From the January/February 1998 issue of Clay Times.
Japan exists as a mythical land for many in the American ceramics community. The origin of Shoji Hamada, Bernard Leach, Mingei, noborigama, and the Tea Ceremony, it is a nation where pottery is a national pastime. In America, not everyone plays baseball, but they are likely to know the lexicon and what it means to make a home run. If seen on TV, it's usually comprehensible: we know to "root for the home team" and what it means to be "two games behind in the race for the pennant." Similarly, in Japan, potters do commercial spots on TV; pottery towns like Mashiko, Hagi, Bizen, and Shigaraki are thriving tourist destinations; and pretty much everybody has a pot or two.
Along with this general ceramics literacy comes an interest in pots from countries outside of Japan. After being quizzed enough times about American pots and potters during my apprenticeship with Tatsuzo Shimaoka in Mashiko, I thought people might be interested in seeing actual American pots. I began thinking about ideas for a group show in 1994, as a way to increase contact between American and Japanese potters, as well as to provide exposure for American artists in Japan. So I started asking people for slides and other materials to make a presentation to various Japanese galleries during the 1995 NCECA in Minnesota, and people seemed enthused about the idea.
As the organizer of the show, I was able to select works by some of my favorite potters. Everyone I asked to participate agreed: Joseph Bennion, Cynthia Bringle, Linda Christianson, Victoria Christen, Andrew Gemrich, Randy Johnston, Louise Harter, Mary Law, Warren MacKenzie, Jan McKeachie, Matthew Metz, Gregory Miller, Will Ruggles and Douglass Rankin, Linda Sikora, Sandy Simon, Willi Singleton, Jack Troy, and Mike Weber. I tried to choose people who made work which would not be out of place in Japan. Not surprisingly, many of the pots were fired in wood kilns and several utilized locally dug materials and even forms that I saw often in Japan. Once I had images and a resume from everyone, I was ready to travel.
Since Mashiko is one of Japan's largest pottery towns, and my aim was primarily to provide an introduction for American potters, it seemed natural to hold the exhibition there. After I finished my apprenticeship in Mashiko with Tatsuzo Shimaoka, the Moegi Gallery had been kind enough to rent me their studio and kiln so that I could fire work for my first show in Japan. I felt obligated to approach them about the show first. Their store was newly rebuilt, and this exhibition was just the kind of event they wanted to produce. This was all arranged by the summer of 1996. I came back and wrote all of the potters, getting a confirmation that they still wanted to participate. Everyone said yes.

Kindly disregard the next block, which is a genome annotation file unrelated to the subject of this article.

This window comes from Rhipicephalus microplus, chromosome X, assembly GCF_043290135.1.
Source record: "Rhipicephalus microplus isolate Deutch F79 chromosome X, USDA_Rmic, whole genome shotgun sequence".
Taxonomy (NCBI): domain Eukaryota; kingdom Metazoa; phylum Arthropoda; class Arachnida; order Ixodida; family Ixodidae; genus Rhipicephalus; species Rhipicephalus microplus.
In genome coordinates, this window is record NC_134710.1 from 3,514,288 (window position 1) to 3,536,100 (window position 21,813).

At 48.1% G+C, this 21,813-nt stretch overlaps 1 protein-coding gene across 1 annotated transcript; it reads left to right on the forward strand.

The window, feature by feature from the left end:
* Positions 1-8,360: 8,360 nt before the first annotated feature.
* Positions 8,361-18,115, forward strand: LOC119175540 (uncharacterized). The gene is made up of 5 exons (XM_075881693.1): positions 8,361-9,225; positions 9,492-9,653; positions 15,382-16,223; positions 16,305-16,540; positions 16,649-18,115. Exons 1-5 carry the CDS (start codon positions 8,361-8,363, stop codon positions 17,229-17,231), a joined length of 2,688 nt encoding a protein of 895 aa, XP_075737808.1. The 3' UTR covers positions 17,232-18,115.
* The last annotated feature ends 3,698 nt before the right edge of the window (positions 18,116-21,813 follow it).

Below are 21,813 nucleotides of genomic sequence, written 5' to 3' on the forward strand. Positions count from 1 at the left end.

The format of the exhibition was simple: each potter sent 10 pieces they selected, and the gallery took care of the PR work and the invitation expenses. Potters were responsible for shipping expenses, which averaged between $150-250 for the ten pots, one way. In return for arranging the exhibition, I asked for one piece from each participant. Four potters in the exhibition were able to attend at least the opening and part of the show. Since I was having a solo show at the same time in the downstairs gallery, I or another potter was usually available to answer any questions or give a sales pitch. A brief history and a personal photo were displayed with the respective work of each artist.
The show was held from June 28-July 10, 1997. Mashiko is a destination for travelers from all over Japan. People came from as far south as Kyushu, and also from the Northern Island of Hokkaido, but most were from Tokyo, since Mashiko is a day trip from there. The Moegi Gallery has extensive wholesale connections to other ceramics stores throughout Japan, and a number of gallery owners came to examine the work as well. Hopefully this will result in additional shows for several artists, of which there was much talk.
Most of the pots in the show could be described as functional, and the prices ranged from $15 to $1200, but were generally between $40 to $120 (US dollars). There were cups, plates, vases, teapots, tea bowls, dishes, lidded jars, and boxes, as well as other forms. In general, I found that most people purchased the work because they liked it, and secondarily because it was an American pot. Japanese consumers have a good eye for pots. Rather than requesting an explanation of irregularities of surface and form, these aspects of the work were praised. It was surprising for some to see so many different pots assembled and identified as "American."